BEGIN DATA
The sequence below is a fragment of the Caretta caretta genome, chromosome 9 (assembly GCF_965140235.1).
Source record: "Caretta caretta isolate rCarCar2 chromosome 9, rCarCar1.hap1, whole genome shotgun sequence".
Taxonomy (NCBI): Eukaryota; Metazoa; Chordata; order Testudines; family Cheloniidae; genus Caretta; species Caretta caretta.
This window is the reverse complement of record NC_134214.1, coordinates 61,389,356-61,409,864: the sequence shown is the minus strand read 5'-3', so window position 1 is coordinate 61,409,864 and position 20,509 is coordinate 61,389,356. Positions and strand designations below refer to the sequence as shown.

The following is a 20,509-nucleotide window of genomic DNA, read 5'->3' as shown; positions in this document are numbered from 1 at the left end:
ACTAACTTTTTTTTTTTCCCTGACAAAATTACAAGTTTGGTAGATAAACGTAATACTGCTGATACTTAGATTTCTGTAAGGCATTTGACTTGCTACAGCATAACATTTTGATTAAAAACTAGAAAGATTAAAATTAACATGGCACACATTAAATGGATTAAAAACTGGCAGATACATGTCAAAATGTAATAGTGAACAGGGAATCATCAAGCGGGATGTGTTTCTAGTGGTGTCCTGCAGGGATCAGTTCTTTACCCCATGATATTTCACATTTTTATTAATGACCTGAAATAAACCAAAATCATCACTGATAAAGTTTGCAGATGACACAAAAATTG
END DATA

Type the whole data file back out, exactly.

The sequence below is a fragment of the Caretta caretta genome, chromosome 9 (assembly GCF_965140235.1).
Source record: "Caretta caretta isolate rCarCar2 chromosome 9, rCarCar1.hap1, whole genome shotgun sequence".
Taxonomy (NCBI): Eukaryota; Metazoa; Chordata; order Testudines; family Cheloniidae; genus Caretta; species Caretta caretta.
This window is the reverse complement of record NC_134214.1, coordinates 61,389,356-61,409,864: the sequence shown is the minus strand read 5'-3', so window position 1 is coordinate 61,409,864 and position 20,509 is coordinate 61,389,356. Positions and strand designations below refer to the sequence as shown.

The following is a 20,509-nucleotide window of genomic DNA, read 5'->3' as shown; positions in this document are numbered from 1 at the left end:
ACTAACTTTTTTTTTTTCCCTGACAAAATTACAAGTTTGGTAGATAAACGTAATACTGCTGATACTTAGATTTCTGTAAGGCATTTGACTTGCTACAGCATAACATTTTGATTAAAAACTAGAAAGATTAAAATTAACATGGCACACATTAAATGGATTAAAAACTGGCAGATACATGTCAAAATGTAATAGTGAACAGGGAATCATCAAGCGGGATGTGTTTCTAGTGGTGTCCTGCAGGGATCAGTTCTTTACCCCATGATATTTCACATTTTTATTAATGACCTGAAATAAACCAAAATCATCACTGATAAAGTTTGCAGATGACACAAAAATTG